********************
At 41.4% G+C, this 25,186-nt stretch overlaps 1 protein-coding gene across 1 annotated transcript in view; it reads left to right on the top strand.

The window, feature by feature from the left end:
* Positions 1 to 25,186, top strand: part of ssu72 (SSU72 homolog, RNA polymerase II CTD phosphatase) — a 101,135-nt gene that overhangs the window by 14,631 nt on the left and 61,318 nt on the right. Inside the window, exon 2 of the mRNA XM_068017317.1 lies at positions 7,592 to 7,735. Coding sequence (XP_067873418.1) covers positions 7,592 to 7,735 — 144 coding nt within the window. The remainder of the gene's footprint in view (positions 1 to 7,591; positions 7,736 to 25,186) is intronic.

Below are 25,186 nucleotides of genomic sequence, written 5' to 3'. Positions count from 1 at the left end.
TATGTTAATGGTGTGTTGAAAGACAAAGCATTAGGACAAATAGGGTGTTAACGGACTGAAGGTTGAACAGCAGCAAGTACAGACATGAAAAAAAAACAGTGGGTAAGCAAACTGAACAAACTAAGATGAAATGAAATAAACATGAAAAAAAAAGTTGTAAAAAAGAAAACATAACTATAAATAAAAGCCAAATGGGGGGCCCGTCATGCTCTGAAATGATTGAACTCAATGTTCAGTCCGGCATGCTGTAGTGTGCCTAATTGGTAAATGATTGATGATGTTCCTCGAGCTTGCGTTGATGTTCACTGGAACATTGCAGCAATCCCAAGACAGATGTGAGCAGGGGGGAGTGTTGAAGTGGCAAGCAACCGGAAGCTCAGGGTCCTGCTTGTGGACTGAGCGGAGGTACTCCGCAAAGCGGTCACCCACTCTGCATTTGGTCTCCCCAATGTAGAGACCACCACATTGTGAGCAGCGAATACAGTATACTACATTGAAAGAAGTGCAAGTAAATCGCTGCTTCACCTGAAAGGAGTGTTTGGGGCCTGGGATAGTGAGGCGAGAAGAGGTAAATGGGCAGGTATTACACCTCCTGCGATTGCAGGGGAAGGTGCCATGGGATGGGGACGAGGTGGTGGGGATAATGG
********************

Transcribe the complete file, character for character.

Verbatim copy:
At 41.4% G+C, this 25,186-nt stretch overlaps 1 protein-coding gene across 1 annotated transcript in view; it reads left to right on the top strand.

The window, feature by feature from the left end:
* Positions 1 to 25,186, top strand: part of ssu72 (SSU72 homolog, RNA polymerase II CTD phosphatase) — a 101,135-nt gene that overhangs the window by 14,631 nt on the left and 61,318 nt on the right. Inside the window, exon 2 of the mRNA XM_068017317.1 lies at positions 7,592 to 7,735. Coding sequence (XP_067873418.1) covers positions 7,592 to 7,735 — 144 coding nt within the window. The remainder of the gene's footprint in view (positions 1 to 7,591; positions 7,736 to 25,186) is intronic.

Below are 25,186 nucleotides of genomic sequence, written 5' to 3'. Positions count from 1 at the left end.
TATGTTAATGGTGTGTTGAAAGACAAAGCATTAGGACAAATAGGGTGTTAACGGACTGAAGGTTGAACAGCAGCAAGTACAGACATGAAAAAAAAACAGTGGGTAAGCAAACTGAACAAACTAAGATGAAATGAAATAAACATGAAAAAAAAAGTTGTAAAAAAGAAAACATAACTATAAATAAAAGCCAAATGGGGGGCCCGTCATGCTCTGAAATGATTGAACTCAATGTTCAGTCCGGCATGCTGTAGTGTGCCTAATTGGTAAATGATTGATGATGTTCCTCGAGCTTGCGTTGATGTTCACTGGAACATTGCAGCAATCCCAAGACAGATGTGAGCAGGGGGGAGTGTTGAAGTGGCAAGCAACCGGAAGCTCAGGGTCCTGCTTGTGGACTGAGCGGAGGTACTCCGCAAAGCGGTCACCCACTCTGCATTTGGTCTCCCCAATGTAGAGACCACCACATTGTGAGCAGCGAATACAGTATACTACATTGAAAGAAGTGCAAGTAAATCGCTGCTTCACCTGAAAGGAGTGTTTGGGGCCTGGGATAGTGAGGCGAGAAGAGGTAAATGGGCAGGTATTACACCTCCTGCGATTGCAGGGGAAGGTGCCATGGGATGGGGACGAGGTGGTGGGGATAATGG